Stay the Course? What Course?

By Eugene Robinson
Friday, June 16, 2006

Fresh from his triumphal visit to Baghdad -- a place so dangerous he had to sneak in without even telling the Iraqi prime minister -- George W. Bush is full of new resolve to stay the course in his open-ended "global war on terror." That leaves the rest of us to wonder, in sadness and frustration, just what that course might be and where on earth it can possibly lead.

This is a "war" in which three men held for years without due process at the Guantanamo Bay prison kill themselves by hanging, and their jailers are so unnerved and self-absorbed that they see the suicides as an attack. Rear Adm. Harry Harris's all-about-me lament -- "I believe this was not an act of desperation but an act of asymmetrical warfare waged against us" -- was worthy of delivery from Oprah's couch.

Bush claimed at his news conference the other day that he'd "like to close Guantanamo" if only the people being held there weren't so "darn dangerous." These bad people, in other words, are forcing him to hold them indefinitely under conditions that mock international norms. But if the inmates are indeed beyond redemption, why order them to be hog-tied and force-fed when they go on hunger strikes? Why not just let them starve? Why freak out when three of the evildoers hang themselves? Why not pass out rope and tell the rest to bring it on?

This is a "war" in which the United States drops two 500-pound bombs with the express intent of assassinating Abu Musab al-Zarqawi, the leader of al-Qaeda in Iraq, a group that wouldn't have existed if Bush hadn't decided to invade. But when the world learns that Zarqawi briefly survived the bombing, and rumors circulate that U.S. forces shot him dead, officials rush to release an autopsy report showing that the butcher with a $25 million bounty on his head died from blast injuries. An American medic, we are told, was about to administer first aid when Zarqawi mumbled something unintelligible and expired.

Why do your best to kill an enemy leader -- a bad, bad man, the worst of the worst -- and then try to revive him? Didn't you want him dead?

In this amorphous, open-ended "war" that we're spending precious lives and billions of dollars to wage, the rules of engagement seem to be shoot first and apologize later.

We're sorry if U.S. Marines massacred 24

civilians in Haditha. We're even more sorry than we were after U.S. military personnel tortured and humiliated those prisoners at Abu Ghraib. Bush's stalwart ally, British Prime Minister Tony Blair, is sorry if London police, conducting an

anti-terrorist raid this month, shot and wounded an innocent man whose only "crime" was to come downstairs in his underwear to see who was breaking into his house. But not as sorry as Blair was after the London subway bombings, when commandos shot dead an innocent Brazilian electrician whom they mistook for a possible, potential, just-might-be terrorist.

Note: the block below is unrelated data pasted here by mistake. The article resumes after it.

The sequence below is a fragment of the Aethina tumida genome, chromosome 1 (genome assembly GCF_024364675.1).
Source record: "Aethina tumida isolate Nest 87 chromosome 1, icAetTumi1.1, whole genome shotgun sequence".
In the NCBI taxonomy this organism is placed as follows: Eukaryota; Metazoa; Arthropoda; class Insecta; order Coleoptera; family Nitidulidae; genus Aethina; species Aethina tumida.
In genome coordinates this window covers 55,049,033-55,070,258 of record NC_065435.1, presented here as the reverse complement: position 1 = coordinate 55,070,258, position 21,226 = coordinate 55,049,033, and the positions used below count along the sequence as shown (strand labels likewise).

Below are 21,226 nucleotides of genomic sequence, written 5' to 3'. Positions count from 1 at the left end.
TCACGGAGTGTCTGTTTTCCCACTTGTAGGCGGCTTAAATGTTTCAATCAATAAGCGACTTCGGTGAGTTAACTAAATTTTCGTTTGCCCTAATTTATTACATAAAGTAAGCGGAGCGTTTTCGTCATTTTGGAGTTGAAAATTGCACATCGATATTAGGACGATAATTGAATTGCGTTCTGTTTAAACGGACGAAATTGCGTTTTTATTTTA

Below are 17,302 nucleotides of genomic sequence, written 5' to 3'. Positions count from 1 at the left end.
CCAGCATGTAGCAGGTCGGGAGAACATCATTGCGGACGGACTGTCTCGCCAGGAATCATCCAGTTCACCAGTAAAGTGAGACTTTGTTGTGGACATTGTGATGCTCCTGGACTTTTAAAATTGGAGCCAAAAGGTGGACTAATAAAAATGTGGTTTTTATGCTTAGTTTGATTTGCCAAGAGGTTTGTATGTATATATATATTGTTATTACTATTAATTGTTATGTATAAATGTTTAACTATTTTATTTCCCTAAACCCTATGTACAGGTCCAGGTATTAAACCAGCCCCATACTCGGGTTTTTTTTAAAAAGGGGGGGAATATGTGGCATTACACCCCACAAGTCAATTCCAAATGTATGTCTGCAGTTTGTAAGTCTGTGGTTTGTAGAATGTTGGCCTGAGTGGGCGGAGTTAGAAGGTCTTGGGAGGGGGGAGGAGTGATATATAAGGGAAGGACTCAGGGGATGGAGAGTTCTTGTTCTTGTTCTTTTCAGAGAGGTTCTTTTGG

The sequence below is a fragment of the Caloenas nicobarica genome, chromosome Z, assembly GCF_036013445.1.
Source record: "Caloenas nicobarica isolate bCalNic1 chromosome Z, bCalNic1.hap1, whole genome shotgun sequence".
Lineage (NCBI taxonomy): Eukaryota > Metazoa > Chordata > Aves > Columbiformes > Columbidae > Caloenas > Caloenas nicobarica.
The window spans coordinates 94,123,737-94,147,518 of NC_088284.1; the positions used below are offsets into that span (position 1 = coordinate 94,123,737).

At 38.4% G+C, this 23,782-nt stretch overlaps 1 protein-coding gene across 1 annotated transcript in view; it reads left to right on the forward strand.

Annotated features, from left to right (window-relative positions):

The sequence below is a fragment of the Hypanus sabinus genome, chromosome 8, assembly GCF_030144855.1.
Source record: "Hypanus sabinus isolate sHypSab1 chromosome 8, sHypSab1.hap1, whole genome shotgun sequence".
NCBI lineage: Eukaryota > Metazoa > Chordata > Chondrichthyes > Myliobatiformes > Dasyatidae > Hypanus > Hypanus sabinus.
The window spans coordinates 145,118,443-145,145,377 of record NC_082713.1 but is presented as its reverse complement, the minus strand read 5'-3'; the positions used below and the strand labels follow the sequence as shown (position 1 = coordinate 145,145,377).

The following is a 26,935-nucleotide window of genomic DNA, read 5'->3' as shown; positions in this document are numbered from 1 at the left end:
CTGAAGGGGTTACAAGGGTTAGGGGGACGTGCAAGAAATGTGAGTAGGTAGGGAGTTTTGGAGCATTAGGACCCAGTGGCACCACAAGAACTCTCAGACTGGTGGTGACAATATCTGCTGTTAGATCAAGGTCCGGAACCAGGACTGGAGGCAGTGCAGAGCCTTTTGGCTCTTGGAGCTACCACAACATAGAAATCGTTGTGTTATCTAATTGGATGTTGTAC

Nobody's sorry, though, about secret CIA prisons or extralegal detention or interrogation by brutal "waterboarding" or an Orwellian blanket of domestic surveillance. After all, we're at "war."

The military announced yesterday that the number of U.S. troops killed in Iraq has reached 2,500, another of those awful, round-number milestones. It is widely expected that the new Iraqi government will consider an amnesty for some of the insurgents who killed some of those American servicemen and women -- drawing a distinction between roadside bombs placed by Sunni Muslims in "resistance" to the U.S. occupation and those placed by foreign al-Qaeda jihadists. If this happens, we'll have taught the Iraqis well. They'll be saying "pardon me" just like their American tutors.

Today's generation of jihadists was forged in Afghanistan fighting the Soviet occupation. How long will the next generation, being forged in Iraq fighting the American occupation, be with us?

Iraq is just one theater in Bush's "war." Elsewhere, Afghanistan is once again ablaze as the resurgent Taliban counterattacks. Somalia is coming under the sway of an Islamic militia that may harbor al-Qaeda militants. America's popularity in the world continues to fall.

But George W. Bush forges ahead, trying vainly to kill a poisonous, retrograde ideology with bullets and bombs. His "war" is self-perpetuating, and no one even knows what victory would look like. Long after he's gone, we'll still be looking for a way to end the mess he began.

eugenerobinson@washpost.com


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